By: auger Thu, 01 Dec 2011 23:26:07 +0000 There are apps on most phones which adequately cover any ‘time sensitive ‘ communication in a much better environment than an outdated robo-call. Why is the congressman trying to reinvent the wheel by taking a giant step backwards?

By: OneOfTheSheep Thu, 01 Dec 2011 22:38:48 +0000 @JohnTallarico,

This article is a legitimate “heads up” to consumers that self-serving commercial interests are trying an “end run” around the expressed wished of “we, the people” via our elected “representatives”. It is a public service.

The tone of your words smack of some commercial interest motivating your disengenuious attempt to change the meaning of commonly used words and thoughts thus expressed.

Any bank with which I have an ongoing and genuine financial relationship can already call me on my cell phone (since that is my only phone) about “suspicious credit card activity”. Any airline with whom a flight is booked can call about “flight cancellations” (but seldom do).

My doctors’ offices routinely call to remind me of appointments (although I wish they would quit…I keep them on a “to do” list updated daily. No one need call to tell me my lights are out or my water is off. I KNOW! meaningful information as to specific service rerstoration is impossible to get when I call them.

On those rare occasions that a payment is not received by someone I deal with, they already contact me; either by mail or email. Never by telephone, unless it is someone upset about a genuine dispute that must be resolved either by Medicare or my credit card company. I don’t want these companies that prey on consumers by sending junk out and then billing you for it to be able to add telephone harassment to their current options of financial intimidation.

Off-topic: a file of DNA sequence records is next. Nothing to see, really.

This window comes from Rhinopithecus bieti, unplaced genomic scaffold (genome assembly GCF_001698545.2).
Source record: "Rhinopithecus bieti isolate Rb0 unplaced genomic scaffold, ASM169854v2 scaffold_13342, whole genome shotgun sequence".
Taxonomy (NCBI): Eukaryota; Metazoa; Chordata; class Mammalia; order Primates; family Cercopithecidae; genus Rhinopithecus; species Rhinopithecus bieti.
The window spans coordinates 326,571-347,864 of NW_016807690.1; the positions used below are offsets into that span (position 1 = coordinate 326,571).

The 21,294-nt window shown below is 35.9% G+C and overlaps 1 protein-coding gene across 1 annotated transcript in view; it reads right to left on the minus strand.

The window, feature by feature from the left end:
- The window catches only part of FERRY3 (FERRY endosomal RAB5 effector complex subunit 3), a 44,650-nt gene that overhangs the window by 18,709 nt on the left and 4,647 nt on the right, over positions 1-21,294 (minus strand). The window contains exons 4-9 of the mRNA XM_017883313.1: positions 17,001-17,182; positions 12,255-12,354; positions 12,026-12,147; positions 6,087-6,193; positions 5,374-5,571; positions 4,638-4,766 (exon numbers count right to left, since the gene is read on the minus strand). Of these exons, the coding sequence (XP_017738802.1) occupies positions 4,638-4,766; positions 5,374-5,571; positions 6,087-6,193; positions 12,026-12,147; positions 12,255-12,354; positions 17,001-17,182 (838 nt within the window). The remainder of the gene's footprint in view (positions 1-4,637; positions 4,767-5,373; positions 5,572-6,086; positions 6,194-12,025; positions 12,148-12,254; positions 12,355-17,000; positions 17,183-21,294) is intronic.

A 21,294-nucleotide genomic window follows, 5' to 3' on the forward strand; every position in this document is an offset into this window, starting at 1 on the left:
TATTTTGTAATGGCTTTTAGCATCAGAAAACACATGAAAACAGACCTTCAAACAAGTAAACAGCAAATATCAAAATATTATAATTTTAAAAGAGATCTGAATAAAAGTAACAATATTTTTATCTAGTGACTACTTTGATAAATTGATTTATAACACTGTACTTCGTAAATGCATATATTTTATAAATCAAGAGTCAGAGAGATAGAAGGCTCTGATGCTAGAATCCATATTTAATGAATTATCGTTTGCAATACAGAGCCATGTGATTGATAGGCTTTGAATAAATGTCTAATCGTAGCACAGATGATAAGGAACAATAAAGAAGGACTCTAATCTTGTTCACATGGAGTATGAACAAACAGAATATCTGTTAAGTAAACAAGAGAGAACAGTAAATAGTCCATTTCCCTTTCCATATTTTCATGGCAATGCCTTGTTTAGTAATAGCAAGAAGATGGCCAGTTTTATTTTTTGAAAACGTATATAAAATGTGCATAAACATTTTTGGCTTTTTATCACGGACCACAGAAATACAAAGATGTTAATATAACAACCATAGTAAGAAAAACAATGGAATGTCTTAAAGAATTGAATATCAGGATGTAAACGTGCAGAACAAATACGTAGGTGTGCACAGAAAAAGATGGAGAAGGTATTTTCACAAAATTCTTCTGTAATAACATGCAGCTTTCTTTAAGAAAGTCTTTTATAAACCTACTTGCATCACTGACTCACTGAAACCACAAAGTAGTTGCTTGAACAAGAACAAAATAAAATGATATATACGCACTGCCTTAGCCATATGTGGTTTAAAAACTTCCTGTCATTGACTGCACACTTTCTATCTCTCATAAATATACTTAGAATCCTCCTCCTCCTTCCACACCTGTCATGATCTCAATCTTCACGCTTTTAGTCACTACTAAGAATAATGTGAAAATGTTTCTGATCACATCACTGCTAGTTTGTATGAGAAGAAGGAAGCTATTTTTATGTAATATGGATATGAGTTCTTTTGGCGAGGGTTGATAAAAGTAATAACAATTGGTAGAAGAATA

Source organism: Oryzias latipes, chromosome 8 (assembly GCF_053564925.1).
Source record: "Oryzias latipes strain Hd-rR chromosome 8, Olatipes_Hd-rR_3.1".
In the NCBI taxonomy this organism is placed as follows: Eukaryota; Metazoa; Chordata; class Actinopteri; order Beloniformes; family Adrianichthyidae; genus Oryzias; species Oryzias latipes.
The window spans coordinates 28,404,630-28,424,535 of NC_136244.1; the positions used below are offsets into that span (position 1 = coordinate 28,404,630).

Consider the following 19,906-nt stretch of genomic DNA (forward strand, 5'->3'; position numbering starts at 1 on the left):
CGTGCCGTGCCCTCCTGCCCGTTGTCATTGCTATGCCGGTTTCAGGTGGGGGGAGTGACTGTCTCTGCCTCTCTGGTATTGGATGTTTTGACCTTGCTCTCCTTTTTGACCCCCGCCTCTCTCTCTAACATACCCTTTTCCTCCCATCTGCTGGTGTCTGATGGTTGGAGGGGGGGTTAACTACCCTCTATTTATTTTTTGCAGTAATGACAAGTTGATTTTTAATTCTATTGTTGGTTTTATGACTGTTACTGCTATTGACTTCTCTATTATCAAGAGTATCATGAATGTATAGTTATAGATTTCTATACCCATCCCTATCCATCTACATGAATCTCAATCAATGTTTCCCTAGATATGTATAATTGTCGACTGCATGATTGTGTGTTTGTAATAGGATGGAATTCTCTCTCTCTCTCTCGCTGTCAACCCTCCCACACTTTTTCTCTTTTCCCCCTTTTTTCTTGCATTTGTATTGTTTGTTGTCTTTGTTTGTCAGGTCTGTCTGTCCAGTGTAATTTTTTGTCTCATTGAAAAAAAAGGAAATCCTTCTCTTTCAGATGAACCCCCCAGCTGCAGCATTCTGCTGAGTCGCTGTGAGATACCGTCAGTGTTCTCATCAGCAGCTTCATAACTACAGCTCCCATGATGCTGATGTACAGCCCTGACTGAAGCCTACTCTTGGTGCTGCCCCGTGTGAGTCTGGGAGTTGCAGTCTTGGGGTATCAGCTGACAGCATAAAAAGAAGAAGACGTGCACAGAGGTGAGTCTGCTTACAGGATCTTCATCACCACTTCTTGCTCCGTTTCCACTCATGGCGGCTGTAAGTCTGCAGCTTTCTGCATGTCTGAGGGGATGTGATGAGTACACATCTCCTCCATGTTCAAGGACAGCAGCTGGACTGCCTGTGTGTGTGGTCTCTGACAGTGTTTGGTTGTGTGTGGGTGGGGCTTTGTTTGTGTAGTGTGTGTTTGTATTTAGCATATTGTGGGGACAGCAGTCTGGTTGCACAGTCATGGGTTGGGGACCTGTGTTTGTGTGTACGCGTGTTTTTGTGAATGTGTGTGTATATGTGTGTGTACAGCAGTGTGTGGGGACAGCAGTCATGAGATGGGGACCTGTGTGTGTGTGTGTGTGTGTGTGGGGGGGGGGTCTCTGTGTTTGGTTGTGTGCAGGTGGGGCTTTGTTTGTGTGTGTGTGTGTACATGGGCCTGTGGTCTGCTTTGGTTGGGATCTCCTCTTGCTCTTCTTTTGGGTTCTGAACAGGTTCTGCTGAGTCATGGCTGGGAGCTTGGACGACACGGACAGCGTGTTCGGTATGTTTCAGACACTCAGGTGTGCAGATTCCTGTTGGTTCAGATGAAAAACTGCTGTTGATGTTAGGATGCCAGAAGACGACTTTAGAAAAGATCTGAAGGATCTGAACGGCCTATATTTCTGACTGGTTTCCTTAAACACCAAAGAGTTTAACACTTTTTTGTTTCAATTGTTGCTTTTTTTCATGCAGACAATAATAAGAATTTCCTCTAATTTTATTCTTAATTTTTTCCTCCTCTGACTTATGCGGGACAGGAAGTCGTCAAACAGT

You’re either not the brightest light in the harbor, or you need to disclose why and on whose behalf you are posting on this subject here.

By: JohnTallarico Thu, 01 Dec 2011 21:13:09 +0000 While I certainly appreciate your passion, many of your statements are misleading, and quite frankly, inaccurate. HR 3035, the Mobile Informational Call Act of 2011, will modernize the Telephone Consumer Protection Act (TCPA) to allow for the delivery of time-sensitive consumer information to mobile devices, while continuing to protect wireless consumers from unwanted telemarketing calls. Under the provision, telemarketers are still required to have express written consent to contact a consumer on their mobile device.

The legislation includes meaningful changes such as exempting informational calls from the restriction on auto-dialer and pre-recorded voice calls to wireless numbers. These calls are valued by consumers because they proactively communicate timely and relevant communications that help consumers make information decisions regarding:
• suspicious credit card activity
• flight cancellations
• appointment reminders
• service outages and restorations
• past due payments

By: Stupidscript Thu, 01 Dec 2011 20:30:12 +0000 @freyer: Lines 5 and 9 both read: “To amend the Communications Act of 1934 to permit informational calls to mobile telephone numbers, and for other purposes.” And remember that this AMENDS the original bill … so you need to do some cross-referencing to fully appreciate the significance of the proposed changes.